Transforming Betrayal and Non-Closure

March 25, 2015   |   3 Comments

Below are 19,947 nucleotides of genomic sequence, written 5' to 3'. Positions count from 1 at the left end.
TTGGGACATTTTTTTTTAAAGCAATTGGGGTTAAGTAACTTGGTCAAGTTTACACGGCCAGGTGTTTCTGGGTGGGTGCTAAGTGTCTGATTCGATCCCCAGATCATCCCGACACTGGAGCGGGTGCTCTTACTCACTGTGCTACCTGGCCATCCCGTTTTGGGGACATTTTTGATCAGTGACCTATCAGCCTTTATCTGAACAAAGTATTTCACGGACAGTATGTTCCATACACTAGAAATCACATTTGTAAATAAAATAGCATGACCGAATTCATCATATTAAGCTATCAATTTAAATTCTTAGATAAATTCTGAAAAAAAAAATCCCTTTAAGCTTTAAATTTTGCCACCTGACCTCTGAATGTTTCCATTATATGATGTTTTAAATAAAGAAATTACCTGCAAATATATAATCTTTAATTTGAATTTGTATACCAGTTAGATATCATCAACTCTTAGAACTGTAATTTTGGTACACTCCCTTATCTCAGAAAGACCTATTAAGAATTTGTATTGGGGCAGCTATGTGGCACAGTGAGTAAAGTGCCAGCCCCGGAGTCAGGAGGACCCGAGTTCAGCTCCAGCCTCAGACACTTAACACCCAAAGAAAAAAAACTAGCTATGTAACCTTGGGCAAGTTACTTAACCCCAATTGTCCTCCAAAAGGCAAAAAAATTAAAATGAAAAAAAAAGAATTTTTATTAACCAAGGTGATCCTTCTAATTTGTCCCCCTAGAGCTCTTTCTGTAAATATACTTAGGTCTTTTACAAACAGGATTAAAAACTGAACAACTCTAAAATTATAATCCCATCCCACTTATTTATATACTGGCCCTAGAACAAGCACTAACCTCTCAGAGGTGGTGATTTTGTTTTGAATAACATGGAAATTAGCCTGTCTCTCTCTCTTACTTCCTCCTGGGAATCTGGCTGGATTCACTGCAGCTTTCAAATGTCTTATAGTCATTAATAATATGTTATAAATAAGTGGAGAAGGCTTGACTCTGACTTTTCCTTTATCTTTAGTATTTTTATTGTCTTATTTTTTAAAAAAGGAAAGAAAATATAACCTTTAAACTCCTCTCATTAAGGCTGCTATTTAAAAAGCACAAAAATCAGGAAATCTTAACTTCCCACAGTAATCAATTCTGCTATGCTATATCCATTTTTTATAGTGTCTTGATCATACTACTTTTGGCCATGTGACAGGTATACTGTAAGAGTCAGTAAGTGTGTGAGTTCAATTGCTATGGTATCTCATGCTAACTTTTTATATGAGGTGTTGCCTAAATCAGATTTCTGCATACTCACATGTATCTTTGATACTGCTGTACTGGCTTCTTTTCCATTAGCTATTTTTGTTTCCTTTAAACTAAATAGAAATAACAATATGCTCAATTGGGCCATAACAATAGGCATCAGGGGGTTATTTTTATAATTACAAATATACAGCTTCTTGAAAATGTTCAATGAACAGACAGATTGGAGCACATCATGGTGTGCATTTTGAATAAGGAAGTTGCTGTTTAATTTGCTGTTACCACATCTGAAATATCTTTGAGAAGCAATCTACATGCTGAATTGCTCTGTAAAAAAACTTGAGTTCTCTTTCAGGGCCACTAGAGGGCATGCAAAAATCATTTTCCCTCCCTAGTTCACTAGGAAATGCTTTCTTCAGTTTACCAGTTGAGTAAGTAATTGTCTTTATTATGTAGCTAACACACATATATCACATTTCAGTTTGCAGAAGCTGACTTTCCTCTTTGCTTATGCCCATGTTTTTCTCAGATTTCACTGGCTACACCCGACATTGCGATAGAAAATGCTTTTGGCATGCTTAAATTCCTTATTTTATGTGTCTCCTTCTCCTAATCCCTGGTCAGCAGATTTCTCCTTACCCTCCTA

I wanted to use today’s email to respond to a post (on our Facebook page) from Barba Twin regarding anger and forgiveness. In it, she describes a situation that many of you may be familiar with: a relationship that has ended with no opportunity for closure. The person seeking it is then left on his or her own to find resolution when it seems that resolution can only come mutually. What to do? How can the dharma help? Here is what I recall from my own experience in such a situation. All of the pain I felt seemed to be directed outward, to this other person. I had hundreds of thousands of conversations with him, in my own mind. I wrote countless unsent letters. The more I did these things, the more ominous the silence became, the more distraught and anxious and even panic-stricken I became. If only he would answer me, I thought, I could gain some closure. Who knows? All I do know is that it never happened. Somehow I moved on, not because of anything I did or said, but the tides of time slowly, slowly cooled the situation. If the pain was like a hand grenade my ex had tossed to me, over time, as I held it in my hands, it never exploded nor did I detonate it. It simply lost charge (although it could heat up in an instant, anytime I felt my heart exposed.) Still, there was a big scar. Writing “The Wisdom of a Broken Heart” was my healing. However, Barba does not have to write an entire book about her heart in order to set this healing in motion. There is a principle underlying the writing that anyone can employ and that is the principle of loving kindness. In writing the book, I wanted to help others with their own heartbreak. However, that was by no means my primary motivation, which was to help myself. When these two are employed simultaneously: helping yourself in order to help others or helping others in order to help yourself (it doesn’t matter which comes first), obstacles begin to dissolve. The practice of loving kindness is custom made to directly and simply connect these two motivations. The key is to remain resolutely planted in your own sorrow/rage without trying to eradicate it, resolve it, change it, or force anything upon it. Instead, make it the foundation of your loving kindness practice. Start with yourself. Think of and feel the pain of being left with a “heart full of questions, disbelief and pain.” See how difficult it is, and how confounding and implacable. Acknowledge what a burden this is, how unfair it is, and how hard you have worked on it—yet the “abyss of non-closure and disillusion” remain. (So beautifully written, Barba.) Wish for yourself healing. Keep it simple. “May I find relief from the suffering of betrayal and non-closure” or something like that. Then, move on to a loved one. Someone close to you has felt (or will) this terrible void. Wish for them, “May you find relief from the suffering of betrayal and non-closure.” Think of a stranger (someone you know but have no feelings about). Know that this person too has or will find themselves in this situation. Wish for them, “May you find relief from the suffering of betrayal and non-closure.” Then move on to an enemy (someone who has harmed you, does not have to be your ex!) and know that in their way, they too suffer from betrayal and non-closure in some area of their life. Wish, “May you find relief from the suffering of betrayal and non-closure.” Finally, bring to mind all beings that suffer from betrayal and non-closure. Some are right here with you in this Sangha, some are in your office, your neighborhood, your country, the world. This pain reverberates right now in the hearts of millions of beings. Wish for them, “May all beings find relief from the suffering of betrayal and non-closure.” To close, sit quietly for a few minutes. Notice that in all of this, forgiving the ex him- or herself is left out entirely. That is good because this practice is about you and you, not you and her/him. Best to keep it that way. I truly, deeply hope this is useful. PS Barba, you said in this post, “I know Susan has talked about this one person in her life that she still doesn’t forgive, an ex colleague, I believe. (I wonder if and how meditation has helped you at all, Susan Piver, in this area).” Yes, it was an ex-colleague and, no, I still don’t forgive her, which used to make me very upset with myself. I just keep trying to work with it. That said, I ran into her by accident a few years ago and she was very civil and even generous toward me. I knew that she had been just as angry at me, even thought she was COMPLETELY WRONG and I was COMPLETELY RIGHT 😉 so, who knows, maybe if my loving kindness practice did not soften me, it softened her. It’s a mystery, it is.